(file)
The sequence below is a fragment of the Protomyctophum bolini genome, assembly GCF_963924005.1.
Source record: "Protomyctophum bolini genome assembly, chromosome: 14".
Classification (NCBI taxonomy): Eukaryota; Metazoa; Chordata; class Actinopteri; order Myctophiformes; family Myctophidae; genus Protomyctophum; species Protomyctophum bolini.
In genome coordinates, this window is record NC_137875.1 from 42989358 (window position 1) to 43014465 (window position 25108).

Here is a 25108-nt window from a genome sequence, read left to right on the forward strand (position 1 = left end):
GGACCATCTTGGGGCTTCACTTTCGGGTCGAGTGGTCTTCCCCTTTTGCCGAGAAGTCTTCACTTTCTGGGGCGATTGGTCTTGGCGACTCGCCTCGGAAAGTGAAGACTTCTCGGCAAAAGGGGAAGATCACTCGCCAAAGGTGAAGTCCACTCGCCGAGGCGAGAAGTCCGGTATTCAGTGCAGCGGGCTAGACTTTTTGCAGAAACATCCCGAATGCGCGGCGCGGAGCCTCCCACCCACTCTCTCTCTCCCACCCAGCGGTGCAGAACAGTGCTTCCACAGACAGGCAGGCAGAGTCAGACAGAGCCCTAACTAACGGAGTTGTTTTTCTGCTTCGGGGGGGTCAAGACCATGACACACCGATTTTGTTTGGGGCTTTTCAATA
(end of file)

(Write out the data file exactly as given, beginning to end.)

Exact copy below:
The sequence below is a fragment of the Protomyctophum bolini genome, assembly GCF_963924005.1.
Source record: "Protomyctophum bolini genome assembly, chromosome: 14".
Classification (NCBI taxonomy): Eukaryota; Metazoa; Chordata; class Actinopteri; order Myctophiformes; family Myctophidae; genus Protomyctophum; species Protomyctophum bolini.
In genome coordinates, this window is record NC_137875.1 from 42989358 (window position 1) to 43014465 (window position 25108).

Here is a 25108-nt window from a genome sequence, read left to right on the forward strand (position 1 = left end):
GGACCATCTTGGGGCTTCACTTTCGGGTCGAGTGGTCTTCCCCTTTTGCCGAGAAGTCTTCACTTTCTGGGGCGATTGGTCTTGGCGACTCGCCTCGGAAAGTGAAGACTTCTCGGCAAAAGGGGAAGATCACTCGCCAAAGGTGAAGTCCACTCGCCGAGGCGAGAAGTCCGGTATTCAGTGCAGCGGGCTAGACTTTTTGCAGAAACATCCCGAATGCGCGGCGCGGAGCCTCCCACCCACTCTCTCTCTCCCACCCAGCGGTGCAGAACAGTGCTTCCACAGACAGGCAGGCAGAGTCAGACAGAGCCCTAACTAACGGAGTTGTTTTTCTGCTTCGGGGGGGTCAAGACCATGACACACCGATTTTGTTTGGGGCTTTTCAATA